Friday, May 05, 2006

Trickster Poetry

Coyotes in Greenwich!

Here hedges are upholstered, each cobblestone
has an appointment, greening boughs aspire
in vain to Tudor style while even ramblers
know their place. And yet, we saw hibiscus
in high alarm, cat-slunk shivering it.

Coyotes invade. They claim to be the truth.
Black bears nose the bougainvillea, moving
eastward, indiscriminate, original.
Our sinks back up, our toilets will not drain,
our nature disobediently tends toward nature.

But we will have no blame, for we attend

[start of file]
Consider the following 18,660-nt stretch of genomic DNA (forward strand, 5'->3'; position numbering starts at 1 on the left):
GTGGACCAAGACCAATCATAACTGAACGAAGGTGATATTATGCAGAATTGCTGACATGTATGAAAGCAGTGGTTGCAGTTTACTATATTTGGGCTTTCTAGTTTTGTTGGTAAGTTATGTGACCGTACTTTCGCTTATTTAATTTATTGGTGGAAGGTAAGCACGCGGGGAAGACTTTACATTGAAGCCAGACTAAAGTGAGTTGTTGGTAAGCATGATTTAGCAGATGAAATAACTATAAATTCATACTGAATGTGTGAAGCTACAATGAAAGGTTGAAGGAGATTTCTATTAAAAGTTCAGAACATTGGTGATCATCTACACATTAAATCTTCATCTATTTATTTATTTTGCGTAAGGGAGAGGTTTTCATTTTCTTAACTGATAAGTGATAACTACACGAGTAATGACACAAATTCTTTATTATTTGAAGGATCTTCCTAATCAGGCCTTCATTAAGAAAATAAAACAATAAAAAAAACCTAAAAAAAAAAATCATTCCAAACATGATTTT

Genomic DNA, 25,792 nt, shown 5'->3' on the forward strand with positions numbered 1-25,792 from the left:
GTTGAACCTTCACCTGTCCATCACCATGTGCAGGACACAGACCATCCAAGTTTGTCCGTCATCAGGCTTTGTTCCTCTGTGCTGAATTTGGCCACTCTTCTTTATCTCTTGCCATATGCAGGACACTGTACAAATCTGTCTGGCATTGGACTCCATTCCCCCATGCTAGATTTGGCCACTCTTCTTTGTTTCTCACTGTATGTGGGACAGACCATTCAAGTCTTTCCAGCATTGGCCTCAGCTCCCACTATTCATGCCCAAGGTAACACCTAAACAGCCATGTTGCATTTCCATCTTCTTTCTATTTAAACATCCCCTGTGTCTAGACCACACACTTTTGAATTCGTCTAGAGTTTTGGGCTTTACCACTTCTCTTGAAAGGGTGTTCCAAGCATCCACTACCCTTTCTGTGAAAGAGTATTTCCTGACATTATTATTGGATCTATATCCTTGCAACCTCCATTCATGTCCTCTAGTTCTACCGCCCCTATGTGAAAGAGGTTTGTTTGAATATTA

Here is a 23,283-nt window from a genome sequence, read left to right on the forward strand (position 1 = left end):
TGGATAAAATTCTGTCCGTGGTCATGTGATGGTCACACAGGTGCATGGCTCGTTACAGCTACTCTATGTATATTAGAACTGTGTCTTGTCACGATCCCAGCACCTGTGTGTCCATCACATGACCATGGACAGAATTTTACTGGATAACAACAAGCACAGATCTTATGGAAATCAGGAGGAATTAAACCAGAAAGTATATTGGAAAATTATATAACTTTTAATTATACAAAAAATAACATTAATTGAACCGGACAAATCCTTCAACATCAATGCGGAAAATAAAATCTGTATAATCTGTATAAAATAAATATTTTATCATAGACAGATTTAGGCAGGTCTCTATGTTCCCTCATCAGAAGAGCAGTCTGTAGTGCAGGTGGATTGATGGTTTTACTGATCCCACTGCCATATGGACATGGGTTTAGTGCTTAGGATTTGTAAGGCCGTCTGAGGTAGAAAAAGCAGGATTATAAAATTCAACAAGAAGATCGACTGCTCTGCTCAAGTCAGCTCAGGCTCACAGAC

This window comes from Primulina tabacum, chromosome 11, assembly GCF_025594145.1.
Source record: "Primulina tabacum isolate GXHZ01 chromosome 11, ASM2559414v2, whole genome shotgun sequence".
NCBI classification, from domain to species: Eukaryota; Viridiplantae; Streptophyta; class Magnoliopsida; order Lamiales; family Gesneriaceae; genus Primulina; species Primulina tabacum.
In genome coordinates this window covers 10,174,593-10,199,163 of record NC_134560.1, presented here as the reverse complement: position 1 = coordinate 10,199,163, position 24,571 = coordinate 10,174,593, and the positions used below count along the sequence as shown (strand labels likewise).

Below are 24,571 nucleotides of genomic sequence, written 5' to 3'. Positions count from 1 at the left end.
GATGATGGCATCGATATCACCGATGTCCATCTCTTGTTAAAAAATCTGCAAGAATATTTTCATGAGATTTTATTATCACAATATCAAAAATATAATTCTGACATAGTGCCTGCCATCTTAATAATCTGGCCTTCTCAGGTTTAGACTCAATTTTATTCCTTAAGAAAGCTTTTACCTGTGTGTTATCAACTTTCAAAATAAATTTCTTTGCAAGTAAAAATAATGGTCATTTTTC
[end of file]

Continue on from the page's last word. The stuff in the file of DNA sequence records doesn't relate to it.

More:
our garbage as we always have, bury
and send away what could not prosper here.
In children's books we keep foxes and mice;
where are the Apaches to back us up?

Logically we sleep, though not in comfort
these days. Our wives keep turning in our beds
like roasting meat, the stones call out to us,
campfires fringe the Merritt. In our kitchens
pasta forks bare fangs, pans hang like scalps.

-- Julie Sheehan

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